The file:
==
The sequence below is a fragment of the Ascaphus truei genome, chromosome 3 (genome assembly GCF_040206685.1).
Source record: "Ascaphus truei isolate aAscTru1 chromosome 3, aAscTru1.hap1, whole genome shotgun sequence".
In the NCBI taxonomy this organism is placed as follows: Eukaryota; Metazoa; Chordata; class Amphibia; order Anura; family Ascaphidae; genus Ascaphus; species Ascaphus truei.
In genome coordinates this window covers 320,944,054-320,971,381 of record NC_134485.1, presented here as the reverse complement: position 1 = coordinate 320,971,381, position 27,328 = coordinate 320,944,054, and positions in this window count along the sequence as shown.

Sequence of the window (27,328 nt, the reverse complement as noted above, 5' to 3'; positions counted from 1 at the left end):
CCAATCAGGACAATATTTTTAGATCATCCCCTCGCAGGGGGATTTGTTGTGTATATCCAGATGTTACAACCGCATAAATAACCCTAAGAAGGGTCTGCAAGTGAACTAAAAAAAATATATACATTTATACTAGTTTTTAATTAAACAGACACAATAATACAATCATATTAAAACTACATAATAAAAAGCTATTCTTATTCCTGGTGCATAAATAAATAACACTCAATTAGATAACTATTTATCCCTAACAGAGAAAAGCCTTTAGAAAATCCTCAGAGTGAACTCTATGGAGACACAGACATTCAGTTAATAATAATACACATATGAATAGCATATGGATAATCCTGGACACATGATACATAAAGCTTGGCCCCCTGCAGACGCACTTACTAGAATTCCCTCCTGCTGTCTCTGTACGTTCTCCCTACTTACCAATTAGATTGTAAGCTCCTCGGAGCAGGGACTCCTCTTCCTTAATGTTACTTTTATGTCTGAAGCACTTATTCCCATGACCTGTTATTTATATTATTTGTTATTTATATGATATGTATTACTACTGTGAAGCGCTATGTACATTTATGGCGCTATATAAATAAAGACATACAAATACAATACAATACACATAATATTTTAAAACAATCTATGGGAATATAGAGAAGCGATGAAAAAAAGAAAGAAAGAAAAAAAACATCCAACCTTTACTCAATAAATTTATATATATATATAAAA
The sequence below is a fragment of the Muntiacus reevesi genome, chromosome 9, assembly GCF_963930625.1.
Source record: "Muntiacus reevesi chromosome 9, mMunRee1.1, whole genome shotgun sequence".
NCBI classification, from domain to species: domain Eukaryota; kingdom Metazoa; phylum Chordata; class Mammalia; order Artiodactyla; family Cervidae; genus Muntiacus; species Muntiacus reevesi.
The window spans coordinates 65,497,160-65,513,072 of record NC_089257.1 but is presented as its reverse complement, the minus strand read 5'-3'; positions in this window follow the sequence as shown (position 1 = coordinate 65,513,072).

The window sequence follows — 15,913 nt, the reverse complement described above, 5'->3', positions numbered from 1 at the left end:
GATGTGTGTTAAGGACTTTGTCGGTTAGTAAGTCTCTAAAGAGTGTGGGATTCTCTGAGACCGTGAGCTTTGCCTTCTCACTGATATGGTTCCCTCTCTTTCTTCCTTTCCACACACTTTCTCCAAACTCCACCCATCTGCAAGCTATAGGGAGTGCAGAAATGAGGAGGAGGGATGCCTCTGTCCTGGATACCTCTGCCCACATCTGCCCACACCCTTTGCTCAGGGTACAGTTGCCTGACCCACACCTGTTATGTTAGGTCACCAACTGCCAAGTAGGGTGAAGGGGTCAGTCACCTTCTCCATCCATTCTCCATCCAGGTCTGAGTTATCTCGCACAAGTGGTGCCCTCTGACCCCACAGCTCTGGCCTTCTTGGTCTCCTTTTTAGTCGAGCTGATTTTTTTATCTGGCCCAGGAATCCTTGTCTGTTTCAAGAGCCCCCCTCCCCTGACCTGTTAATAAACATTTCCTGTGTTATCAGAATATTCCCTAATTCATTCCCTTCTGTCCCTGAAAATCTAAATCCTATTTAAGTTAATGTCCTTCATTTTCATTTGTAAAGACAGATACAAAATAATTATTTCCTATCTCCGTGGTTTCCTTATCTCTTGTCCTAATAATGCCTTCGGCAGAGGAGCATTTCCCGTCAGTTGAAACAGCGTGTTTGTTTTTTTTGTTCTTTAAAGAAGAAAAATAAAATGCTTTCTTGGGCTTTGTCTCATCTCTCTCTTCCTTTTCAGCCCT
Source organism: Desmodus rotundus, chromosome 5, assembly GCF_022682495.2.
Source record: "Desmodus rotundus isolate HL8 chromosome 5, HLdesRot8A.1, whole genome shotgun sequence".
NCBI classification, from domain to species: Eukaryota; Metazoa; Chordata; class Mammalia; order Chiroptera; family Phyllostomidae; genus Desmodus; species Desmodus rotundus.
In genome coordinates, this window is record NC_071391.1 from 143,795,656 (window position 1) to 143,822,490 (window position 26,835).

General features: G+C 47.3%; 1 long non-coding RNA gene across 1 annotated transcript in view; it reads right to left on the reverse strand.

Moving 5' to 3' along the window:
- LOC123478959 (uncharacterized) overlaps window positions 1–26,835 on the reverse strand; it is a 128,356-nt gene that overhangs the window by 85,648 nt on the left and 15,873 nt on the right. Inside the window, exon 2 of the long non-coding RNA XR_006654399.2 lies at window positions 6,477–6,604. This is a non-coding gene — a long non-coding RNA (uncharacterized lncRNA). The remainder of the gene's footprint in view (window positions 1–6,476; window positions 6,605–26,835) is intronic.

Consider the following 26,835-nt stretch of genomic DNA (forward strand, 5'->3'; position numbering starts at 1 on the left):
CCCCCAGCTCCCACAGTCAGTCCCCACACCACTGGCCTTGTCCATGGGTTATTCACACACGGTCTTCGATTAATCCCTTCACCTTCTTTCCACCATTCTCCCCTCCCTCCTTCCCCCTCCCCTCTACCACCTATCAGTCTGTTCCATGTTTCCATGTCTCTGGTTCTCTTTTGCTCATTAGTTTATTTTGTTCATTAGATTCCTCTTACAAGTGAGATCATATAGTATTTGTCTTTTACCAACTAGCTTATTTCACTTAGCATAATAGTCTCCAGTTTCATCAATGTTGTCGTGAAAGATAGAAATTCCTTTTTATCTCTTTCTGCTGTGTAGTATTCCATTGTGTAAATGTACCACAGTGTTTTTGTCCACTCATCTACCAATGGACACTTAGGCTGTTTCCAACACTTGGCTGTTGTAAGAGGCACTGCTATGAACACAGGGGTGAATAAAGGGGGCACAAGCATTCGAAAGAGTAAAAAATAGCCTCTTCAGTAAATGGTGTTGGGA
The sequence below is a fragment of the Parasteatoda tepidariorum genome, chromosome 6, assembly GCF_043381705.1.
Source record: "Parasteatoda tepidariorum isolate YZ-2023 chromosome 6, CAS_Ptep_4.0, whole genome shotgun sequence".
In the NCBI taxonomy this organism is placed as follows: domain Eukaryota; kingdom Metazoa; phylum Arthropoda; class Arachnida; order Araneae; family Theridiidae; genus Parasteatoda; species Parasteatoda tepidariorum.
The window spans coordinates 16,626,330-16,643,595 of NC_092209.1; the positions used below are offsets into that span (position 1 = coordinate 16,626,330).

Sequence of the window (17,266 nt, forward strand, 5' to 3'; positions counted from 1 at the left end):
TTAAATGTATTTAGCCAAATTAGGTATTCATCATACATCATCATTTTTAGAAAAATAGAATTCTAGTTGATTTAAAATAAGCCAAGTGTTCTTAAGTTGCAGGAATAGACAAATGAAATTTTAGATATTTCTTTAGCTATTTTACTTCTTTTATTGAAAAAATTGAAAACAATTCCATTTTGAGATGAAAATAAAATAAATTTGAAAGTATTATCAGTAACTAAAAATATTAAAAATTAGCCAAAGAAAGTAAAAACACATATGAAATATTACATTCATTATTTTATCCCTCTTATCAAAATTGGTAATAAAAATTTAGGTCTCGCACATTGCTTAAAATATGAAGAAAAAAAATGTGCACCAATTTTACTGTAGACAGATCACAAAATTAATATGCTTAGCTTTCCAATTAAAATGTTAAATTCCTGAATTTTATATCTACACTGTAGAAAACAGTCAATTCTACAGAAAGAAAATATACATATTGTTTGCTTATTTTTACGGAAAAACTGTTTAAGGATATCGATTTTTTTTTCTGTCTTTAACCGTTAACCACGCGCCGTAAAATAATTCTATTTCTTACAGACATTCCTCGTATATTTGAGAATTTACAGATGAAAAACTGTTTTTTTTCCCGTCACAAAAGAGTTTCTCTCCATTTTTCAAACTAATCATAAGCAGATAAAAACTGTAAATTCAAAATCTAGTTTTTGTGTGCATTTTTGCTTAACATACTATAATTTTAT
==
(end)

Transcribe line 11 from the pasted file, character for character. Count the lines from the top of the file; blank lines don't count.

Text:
The window sequence follows — 15,913 nt, the reverse complement described above, 5'->3', positions numbered from 1 at the left end: